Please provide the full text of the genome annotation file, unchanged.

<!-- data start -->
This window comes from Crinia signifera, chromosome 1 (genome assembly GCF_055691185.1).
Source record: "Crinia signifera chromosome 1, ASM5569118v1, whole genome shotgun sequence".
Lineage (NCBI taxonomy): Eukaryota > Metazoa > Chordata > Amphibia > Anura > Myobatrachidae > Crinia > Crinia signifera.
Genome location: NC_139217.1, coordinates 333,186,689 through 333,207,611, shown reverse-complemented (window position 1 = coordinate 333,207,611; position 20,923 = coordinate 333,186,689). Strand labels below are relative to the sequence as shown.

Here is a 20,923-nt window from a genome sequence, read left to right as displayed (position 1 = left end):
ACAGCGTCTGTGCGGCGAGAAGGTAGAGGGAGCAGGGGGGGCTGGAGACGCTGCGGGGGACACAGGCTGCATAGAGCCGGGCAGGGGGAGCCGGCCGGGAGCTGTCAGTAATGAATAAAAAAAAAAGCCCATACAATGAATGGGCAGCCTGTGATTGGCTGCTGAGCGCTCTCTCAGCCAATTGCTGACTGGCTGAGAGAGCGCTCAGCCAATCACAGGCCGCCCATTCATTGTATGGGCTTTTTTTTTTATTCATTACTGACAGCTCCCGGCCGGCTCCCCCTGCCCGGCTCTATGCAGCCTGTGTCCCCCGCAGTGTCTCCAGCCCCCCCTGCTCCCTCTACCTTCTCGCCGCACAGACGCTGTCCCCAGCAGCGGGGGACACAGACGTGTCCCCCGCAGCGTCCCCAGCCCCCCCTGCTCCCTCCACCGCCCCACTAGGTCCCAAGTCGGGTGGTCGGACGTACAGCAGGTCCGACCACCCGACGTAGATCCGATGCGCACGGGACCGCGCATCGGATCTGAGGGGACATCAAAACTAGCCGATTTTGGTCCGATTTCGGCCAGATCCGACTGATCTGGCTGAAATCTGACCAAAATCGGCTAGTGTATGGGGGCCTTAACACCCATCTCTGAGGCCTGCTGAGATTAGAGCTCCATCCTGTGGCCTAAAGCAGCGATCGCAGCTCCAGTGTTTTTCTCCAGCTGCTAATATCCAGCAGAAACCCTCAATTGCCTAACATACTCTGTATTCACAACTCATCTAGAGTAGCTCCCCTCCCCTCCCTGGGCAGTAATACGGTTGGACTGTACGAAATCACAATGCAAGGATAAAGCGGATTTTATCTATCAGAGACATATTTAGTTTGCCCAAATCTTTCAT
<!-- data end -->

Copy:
This window comes from Crinia signifera, chromosome 1 (genome assembly GCF_055691185.1).
Source record: "Crinia signifera chromosome 1, ASM5569118v1, whole genome shotgun sequence".
Lineage (NCBI taxonomy): Eukaryota > Metazoa > Chordata > Amphibia > Anura > Myobatrachidae > Crinia > Crinia signifera.
Genome location: NC_139217.1, coordinates 333,186,689 through 333,207,611, shown reverse-complemented (window position 1 = coordinate 333,207,611; position 20,923 = coordinate 333,186,689). Strand labels below are relative to the sequence as shown.

Here is a 20,923-nt window from a genome sequence, read left to right as displayed (position 1 = left end):
ACAGCGTCTGTGCGGCGAGAAGGTAGAGGGAGCAGGGGGGGCTGGAGACGCTGCGGGGGACACAGGCTGCATAGAGCCGGGCAGGGGGAGCCGGCCGGGAGCTGTCAGTAATGAATAAAAAAAAAAGCCCATACAATGAATGGGCAGCCTGTGATTGGCTGCTGAGCGCTCTCTCAGCCAATTGCTGACTGGCTGAGAGAGCGCTCAGCCAATCACAGGCCGCCCATTCATTGTATGGGCTTTTTTTTTTATTCATTACTGACAGCTCCCGGCCGGCTCCCCCTGCCCGGCTCTATGCAGCCTGTGTCCCCCGCAGTGTCTCCAGCCCCCCCTGCTCCCTCTACCTTCTCGCCGCACAGACGCTGTCCCCAGCAGCGGGGGACACAGACGTGTCCCCCGCAGCGTCCCCAGCCCCCCCTGCTCCCTCCACCGCCCCACTAGGTCCCAAGTCGGGTGGTCGGACGTACAGCAGGTCCGACCACCCGACGTAGATCCGATGCGCACGGGACCGCGCATCGGATCTGAGGGGACATCAAAACTAGCCGATTTTGGTCCGATTTCGGCCAGATCCGACTGATCTGGCTGAAATCTGACCAAAATCGGCTAGTGTATGGGGGCCTTAACACCCATCTCTGAGGCCTGCTGAGATTAGAGCTCCATCCTGTGGCCTAAAGCAGCGATCGCAGCTCCAGTGTTTTTCTCCAGCTGCTAATATCCAGCAGAAACCCTCAATTGCCTAACATACTCTGTATTCACAACTCATCTAGAGTAGCTCCCCTCCCCTCCCTGGGCAGTAATACGGTTGGACTGTACGAAATCACAATGCAAGGATAAAGCGGATTTTATCTATCAGAGACATATTTAGTTTGCCCAAATCTTTCAT